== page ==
The following exchange took place in parliament on Tuesday August 22nd:
Christopher Luxon: Given, and by his account, the economy is doing great, why are there 55,000 more people on the jobseeker benefit than when Labour took office, including 8,000 more in just the last four months?
Rt Hon CHRIS HIPKINS: There are more people in New Zealand—that is absolutely correct. The New Zealand economy's fundamental indicators are looking more positive. Inflation is trending down, GDP growth is returning, and we continue to have record low unemployment. On this side of the House, we are unapologetic about our commitment to keep Kiwis in jobs. I note that's quite a contrast to members on the other side of the House, who are being quite open in their intention to increase unemployment.
Christopher Luxon: Why, then, if everything is so swimmingly great, are there 55,000 more people on jobseeker benefits?
Rt Hon CHRIS HIPKINS: As I've indicated, the population is, of course, larger, but we should also note that there are more people in the labour market.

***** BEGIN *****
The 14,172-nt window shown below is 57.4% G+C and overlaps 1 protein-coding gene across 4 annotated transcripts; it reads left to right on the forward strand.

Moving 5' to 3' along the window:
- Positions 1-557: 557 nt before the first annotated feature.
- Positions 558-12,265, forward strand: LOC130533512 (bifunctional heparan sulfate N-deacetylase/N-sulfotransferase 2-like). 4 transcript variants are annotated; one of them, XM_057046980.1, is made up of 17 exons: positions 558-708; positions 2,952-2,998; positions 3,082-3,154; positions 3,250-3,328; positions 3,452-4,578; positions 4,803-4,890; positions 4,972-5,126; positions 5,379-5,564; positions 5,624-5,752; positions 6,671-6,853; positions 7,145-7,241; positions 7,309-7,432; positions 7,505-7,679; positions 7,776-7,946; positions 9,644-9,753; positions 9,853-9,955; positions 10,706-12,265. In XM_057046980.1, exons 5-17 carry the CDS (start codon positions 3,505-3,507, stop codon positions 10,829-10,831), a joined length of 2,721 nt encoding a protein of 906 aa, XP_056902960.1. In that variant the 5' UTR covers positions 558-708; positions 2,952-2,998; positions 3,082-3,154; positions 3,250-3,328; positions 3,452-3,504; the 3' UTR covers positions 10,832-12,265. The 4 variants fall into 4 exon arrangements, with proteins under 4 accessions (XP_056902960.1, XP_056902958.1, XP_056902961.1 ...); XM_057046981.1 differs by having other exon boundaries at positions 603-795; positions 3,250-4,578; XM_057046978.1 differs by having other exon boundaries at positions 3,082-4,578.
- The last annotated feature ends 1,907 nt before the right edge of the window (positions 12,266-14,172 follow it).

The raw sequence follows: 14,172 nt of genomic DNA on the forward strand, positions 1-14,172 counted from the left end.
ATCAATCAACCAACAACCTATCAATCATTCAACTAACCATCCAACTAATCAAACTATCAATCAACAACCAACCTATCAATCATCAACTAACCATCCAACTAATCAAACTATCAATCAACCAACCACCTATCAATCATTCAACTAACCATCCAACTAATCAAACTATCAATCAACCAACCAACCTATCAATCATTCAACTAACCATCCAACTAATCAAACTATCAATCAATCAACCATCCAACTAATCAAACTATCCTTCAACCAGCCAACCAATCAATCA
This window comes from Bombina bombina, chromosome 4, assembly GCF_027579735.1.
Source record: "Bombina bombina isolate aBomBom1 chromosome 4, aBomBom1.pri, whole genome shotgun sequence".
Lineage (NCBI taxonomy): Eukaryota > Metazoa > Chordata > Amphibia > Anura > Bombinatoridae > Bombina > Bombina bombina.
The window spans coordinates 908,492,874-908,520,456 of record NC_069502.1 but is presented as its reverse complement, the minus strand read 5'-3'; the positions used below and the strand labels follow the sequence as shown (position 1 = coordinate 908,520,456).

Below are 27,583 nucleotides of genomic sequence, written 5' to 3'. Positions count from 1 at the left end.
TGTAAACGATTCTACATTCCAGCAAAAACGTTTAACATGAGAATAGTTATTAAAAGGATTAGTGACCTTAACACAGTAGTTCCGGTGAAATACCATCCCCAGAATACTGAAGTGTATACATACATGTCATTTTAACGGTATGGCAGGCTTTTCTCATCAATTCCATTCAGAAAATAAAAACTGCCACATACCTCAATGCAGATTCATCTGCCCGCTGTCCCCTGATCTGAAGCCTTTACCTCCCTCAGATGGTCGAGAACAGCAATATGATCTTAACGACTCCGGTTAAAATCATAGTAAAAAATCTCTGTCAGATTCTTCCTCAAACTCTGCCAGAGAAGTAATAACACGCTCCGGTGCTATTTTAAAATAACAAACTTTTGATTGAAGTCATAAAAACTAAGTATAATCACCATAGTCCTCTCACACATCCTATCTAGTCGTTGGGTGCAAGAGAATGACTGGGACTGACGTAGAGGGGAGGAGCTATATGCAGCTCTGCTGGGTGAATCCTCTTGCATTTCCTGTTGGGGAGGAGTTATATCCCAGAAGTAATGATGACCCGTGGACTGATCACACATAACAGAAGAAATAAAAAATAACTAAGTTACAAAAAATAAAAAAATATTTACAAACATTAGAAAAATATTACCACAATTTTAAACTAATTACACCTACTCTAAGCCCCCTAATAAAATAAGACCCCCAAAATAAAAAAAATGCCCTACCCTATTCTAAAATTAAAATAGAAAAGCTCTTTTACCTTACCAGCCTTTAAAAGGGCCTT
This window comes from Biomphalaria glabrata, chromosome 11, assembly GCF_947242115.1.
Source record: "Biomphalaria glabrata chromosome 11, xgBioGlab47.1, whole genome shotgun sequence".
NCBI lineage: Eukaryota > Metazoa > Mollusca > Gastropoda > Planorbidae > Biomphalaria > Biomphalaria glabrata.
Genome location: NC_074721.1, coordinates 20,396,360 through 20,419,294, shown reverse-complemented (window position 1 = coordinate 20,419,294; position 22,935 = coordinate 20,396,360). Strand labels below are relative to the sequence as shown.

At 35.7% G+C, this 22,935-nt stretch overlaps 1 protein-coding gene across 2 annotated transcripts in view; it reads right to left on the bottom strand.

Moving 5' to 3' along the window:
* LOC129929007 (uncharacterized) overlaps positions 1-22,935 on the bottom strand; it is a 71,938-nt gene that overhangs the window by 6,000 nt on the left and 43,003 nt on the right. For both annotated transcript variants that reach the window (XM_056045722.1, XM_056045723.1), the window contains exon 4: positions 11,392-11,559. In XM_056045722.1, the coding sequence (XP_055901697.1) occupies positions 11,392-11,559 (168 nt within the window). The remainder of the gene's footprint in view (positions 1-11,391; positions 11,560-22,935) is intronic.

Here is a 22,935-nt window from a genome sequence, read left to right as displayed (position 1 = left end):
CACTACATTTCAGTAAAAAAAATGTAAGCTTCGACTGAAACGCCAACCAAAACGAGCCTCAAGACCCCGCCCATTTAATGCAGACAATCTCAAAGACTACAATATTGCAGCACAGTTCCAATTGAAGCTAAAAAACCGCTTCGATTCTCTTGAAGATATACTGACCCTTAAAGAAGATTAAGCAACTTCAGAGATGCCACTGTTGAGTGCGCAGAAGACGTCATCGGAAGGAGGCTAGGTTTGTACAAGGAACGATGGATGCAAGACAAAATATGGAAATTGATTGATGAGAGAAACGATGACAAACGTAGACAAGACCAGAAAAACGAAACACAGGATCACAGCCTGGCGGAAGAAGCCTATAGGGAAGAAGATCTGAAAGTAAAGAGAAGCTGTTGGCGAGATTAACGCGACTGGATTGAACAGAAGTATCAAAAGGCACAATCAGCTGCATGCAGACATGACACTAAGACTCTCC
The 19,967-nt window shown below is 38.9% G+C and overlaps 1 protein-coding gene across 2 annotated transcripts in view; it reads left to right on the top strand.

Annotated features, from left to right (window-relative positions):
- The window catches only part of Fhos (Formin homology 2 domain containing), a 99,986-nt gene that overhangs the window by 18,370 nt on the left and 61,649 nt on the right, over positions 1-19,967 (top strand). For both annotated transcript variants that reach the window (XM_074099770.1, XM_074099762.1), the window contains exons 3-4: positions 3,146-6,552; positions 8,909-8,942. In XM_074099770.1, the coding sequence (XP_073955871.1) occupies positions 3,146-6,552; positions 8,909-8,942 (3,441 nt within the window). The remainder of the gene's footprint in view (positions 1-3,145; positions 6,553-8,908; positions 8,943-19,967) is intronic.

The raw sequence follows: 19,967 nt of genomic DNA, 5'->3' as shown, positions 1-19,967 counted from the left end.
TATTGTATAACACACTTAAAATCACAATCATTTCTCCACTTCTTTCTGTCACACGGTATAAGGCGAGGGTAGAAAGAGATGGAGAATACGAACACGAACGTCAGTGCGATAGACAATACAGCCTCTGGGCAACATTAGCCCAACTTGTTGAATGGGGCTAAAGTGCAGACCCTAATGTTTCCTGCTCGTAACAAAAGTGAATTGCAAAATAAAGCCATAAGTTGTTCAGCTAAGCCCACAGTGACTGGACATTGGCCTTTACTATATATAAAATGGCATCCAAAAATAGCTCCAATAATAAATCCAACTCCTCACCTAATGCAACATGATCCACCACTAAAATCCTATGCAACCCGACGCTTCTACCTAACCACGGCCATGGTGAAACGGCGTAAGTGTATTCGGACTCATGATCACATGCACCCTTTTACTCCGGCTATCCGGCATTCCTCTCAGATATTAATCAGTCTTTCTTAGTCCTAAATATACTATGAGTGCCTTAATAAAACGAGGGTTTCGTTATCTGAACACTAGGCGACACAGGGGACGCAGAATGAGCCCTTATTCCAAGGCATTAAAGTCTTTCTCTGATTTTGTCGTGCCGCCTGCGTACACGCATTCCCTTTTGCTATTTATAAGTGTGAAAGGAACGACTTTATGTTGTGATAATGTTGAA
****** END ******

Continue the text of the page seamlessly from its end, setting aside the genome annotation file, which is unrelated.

The following are the Jobseeker totals just prior to Labour assuming government, and the most recently available.
September 30, 2017 120,726
August 11, 2023 177,138
Jobseeker numbers are indeed up by at least the amount Luxon claimed. But Hipkins explanation, “the population is, of course, larger …” does not justify the difference.
A chart from MSD illustrates that in June 2018 4.1 percent of the working-age population was on a Jobseeker benefit. In June 2023 it was 5.5 percent. It will be slightly higher now. Yes, the population is larger, but so is the share that is on a Jobseeker benefit.
As well Hipkins said, “…we continue to have record low unemployment.”
Also not correct. From StatsNZ:
Unemployment has been creeping up since March 2022.
Looking at the chart you may start to scratch your head. Why were there far fewer people on Jobseeker benefits in September 2017 when the unemployment rate was bigger at 4.7%?
That is a highly technical question which StatsNZ deals with here. A diagram from their paper illustrates the two distinct groups: that from which the HLFS data is drawn, and beneficiaries. It’s the HLFS which provides the official unemployment rate. The potential for the two measures to get out of sync and even trend in different directions is obvious. For instance, if someone on a Jobseeker benefit is not required to look for work, they will not appear as unemployed in the HLFS.
The reality is the Labour government made it easier to get on a benefit and to stay on a benefit. The result is evident.
And the Prime Minister cannot bat it away with incorrect claims and excuses.
Lindsay Mitchell blogs here